Hick’s Hail Mary to solve our Gallagher tax problem failed. Now what?
I think everyone understood that Gov. John Hickenlooper’s request that the state Supreme Court solve our Gallagher Amendment tax problem was a long shot. So what are we going to do now to solve the looming budget crisis that this fall led more than 100 special districts anticipating budget cuts because of the state tax mess to directly ask voters to fund fire departments, schools, hospitals and library districts? Brian Eason talked to a ton of people and it looks like there are maybe five possible routes the legislature could take to solve the problem. Will they work? Well, that’s another issue.
Xcel cites climate change, promises zero carbon emissions by 2050
In case you missed it yesterday, Xcel Energy, Colorado’s largest utility, pledged to reduce the amount of carbon emitted during electricity generation by 80 percent by 2030 and to zero by 2050. Yes, yes, the zero carbon emissions goal is aspirational. Oh, and as Jesse Paul reports, we might be needing to get comfortable with nuclear power again.
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Stuff about Colorado worth checking out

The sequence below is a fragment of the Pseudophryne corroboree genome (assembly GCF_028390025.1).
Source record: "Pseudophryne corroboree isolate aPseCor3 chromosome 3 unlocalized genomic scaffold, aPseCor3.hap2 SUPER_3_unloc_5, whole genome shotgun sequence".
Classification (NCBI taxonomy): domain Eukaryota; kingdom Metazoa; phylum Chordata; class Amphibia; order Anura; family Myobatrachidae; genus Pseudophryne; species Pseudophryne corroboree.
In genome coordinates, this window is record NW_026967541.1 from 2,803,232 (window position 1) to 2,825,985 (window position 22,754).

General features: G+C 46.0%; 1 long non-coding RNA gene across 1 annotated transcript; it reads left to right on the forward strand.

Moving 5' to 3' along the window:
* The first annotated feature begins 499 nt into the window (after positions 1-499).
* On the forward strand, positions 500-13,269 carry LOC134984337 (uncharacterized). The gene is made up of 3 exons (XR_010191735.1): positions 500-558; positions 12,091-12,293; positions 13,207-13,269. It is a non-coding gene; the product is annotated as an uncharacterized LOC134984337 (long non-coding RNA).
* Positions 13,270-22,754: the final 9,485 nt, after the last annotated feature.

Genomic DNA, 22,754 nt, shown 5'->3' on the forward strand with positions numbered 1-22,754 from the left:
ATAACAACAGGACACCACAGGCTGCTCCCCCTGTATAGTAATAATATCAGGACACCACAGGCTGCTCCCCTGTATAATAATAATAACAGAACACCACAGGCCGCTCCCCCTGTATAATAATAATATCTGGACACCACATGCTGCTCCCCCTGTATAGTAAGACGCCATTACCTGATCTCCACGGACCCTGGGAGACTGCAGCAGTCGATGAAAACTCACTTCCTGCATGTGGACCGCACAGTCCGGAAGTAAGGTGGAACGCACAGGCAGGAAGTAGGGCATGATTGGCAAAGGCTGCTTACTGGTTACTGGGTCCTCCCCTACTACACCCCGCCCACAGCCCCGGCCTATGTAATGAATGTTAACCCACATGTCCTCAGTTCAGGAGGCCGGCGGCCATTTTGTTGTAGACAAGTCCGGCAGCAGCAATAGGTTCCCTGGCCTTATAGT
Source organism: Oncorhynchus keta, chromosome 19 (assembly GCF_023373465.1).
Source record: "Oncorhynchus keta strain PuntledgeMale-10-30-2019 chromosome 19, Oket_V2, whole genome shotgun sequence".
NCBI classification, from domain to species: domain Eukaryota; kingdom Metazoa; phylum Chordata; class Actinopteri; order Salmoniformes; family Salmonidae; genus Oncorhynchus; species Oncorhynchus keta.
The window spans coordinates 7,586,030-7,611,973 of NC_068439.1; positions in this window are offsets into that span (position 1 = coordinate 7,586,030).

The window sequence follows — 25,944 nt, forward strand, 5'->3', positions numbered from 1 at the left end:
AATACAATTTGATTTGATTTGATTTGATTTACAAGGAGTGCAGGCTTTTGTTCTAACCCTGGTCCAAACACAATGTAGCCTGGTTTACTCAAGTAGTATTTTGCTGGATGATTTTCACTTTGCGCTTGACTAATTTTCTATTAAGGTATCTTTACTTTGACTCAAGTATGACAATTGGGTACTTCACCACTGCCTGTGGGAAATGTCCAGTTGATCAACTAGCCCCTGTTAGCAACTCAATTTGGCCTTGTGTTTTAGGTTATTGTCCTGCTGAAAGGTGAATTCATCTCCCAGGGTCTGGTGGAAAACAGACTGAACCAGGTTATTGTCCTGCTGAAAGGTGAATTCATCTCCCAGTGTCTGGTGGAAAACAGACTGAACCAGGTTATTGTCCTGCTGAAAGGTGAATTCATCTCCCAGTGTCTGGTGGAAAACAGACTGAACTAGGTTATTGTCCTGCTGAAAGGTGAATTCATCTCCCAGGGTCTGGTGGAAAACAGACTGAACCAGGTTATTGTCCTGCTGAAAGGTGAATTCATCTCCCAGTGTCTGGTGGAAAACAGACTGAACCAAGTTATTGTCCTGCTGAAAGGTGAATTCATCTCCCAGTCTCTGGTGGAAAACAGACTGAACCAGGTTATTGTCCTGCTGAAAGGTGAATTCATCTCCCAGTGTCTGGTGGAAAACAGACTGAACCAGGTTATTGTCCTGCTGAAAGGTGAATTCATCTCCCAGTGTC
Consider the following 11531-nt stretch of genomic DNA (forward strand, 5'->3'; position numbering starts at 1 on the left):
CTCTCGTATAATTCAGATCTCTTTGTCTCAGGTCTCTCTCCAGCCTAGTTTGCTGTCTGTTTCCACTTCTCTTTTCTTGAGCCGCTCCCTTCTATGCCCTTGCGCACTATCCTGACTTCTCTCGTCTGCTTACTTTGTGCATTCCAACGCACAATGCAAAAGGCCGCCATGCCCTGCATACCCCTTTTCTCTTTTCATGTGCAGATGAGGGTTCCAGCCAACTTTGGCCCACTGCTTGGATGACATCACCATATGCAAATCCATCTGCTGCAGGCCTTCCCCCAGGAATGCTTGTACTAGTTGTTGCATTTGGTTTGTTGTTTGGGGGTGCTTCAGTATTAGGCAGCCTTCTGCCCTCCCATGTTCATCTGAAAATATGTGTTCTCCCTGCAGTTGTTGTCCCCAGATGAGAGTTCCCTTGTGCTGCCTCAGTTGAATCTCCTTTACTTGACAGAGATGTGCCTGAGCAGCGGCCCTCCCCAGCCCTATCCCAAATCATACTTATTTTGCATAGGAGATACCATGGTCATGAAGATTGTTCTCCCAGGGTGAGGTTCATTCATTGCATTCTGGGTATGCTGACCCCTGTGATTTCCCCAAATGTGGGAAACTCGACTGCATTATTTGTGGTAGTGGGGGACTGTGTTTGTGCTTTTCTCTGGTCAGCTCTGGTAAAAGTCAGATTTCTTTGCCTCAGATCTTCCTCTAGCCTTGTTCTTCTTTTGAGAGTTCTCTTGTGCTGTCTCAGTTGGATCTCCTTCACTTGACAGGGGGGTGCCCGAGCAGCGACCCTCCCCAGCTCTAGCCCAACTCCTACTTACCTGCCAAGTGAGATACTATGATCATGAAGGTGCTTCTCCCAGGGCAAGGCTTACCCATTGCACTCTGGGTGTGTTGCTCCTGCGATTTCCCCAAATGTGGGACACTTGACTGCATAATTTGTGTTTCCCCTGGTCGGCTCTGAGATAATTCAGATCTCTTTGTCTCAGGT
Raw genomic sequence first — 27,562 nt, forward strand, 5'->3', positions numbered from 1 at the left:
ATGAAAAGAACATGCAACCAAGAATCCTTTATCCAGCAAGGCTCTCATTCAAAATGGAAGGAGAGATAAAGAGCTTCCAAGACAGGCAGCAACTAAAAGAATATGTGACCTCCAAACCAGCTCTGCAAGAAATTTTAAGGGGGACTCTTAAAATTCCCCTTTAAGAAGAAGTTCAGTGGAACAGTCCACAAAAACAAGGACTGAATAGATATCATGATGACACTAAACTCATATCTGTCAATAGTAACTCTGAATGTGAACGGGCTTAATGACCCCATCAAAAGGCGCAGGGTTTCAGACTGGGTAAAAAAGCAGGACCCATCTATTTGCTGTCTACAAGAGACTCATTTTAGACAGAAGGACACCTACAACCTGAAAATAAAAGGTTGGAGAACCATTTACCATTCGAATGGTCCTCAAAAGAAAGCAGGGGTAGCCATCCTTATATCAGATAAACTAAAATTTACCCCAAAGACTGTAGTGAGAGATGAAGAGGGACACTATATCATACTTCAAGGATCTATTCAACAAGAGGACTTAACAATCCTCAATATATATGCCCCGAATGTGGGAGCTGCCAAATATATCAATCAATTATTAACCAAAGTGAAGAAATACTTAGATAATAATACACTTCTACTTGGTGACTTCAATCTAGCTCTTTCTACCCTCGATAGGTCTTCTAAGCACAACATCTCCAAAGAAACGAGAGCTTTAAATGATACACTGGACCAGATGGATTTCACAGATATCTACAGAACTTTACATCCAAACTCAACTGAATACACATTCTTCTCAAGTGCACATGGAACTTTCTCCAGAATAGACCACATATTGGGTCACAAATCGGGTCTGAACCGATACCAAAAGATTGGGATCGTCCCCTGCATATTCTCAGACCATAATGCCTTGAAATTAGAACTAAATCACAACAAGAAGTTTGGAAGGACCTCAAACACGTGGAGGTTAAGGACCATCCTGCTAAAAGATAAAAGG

// Severance — the Northern Colorado town more famous for a different type of balls — Monday night overturned its municipal prohibition on throwing snowballs. You can thank a 9-year-old for moving his government to action. // Coloradoan, Greeley Tribune
// One of these times I’m gonna be around to hear Klaus Obermeyer yodel for his birthday. Happy 99th to the man who gave us puffy down coats. Also, he told Jason Blevins last summer that skiing is easier than walking. // Aspen Times, (h/t Jenn Fields, and @nextlevelskiing)
// If you want to send Obermeyer a card, you’ll have to wait until tomorrow. The U.S. Postal Service is observing the National Day of Mourning in honor of President George H.W. Bush. However package delivery will continue as usual. // USPS
// Crestone Peak and 8 North still are fighting over their ability to drill for oil and gas under Boulder County open space, but Extraction Oil and Gas seems to have gotten a deal together to do a project under a farm owned by Larimer County. The Little Thompson Farm project will help pay back some of the $8.4 million the county Department of Natural Resources paid for the former Malchow farm. // Daily Camera, Loveland Reporter-Herald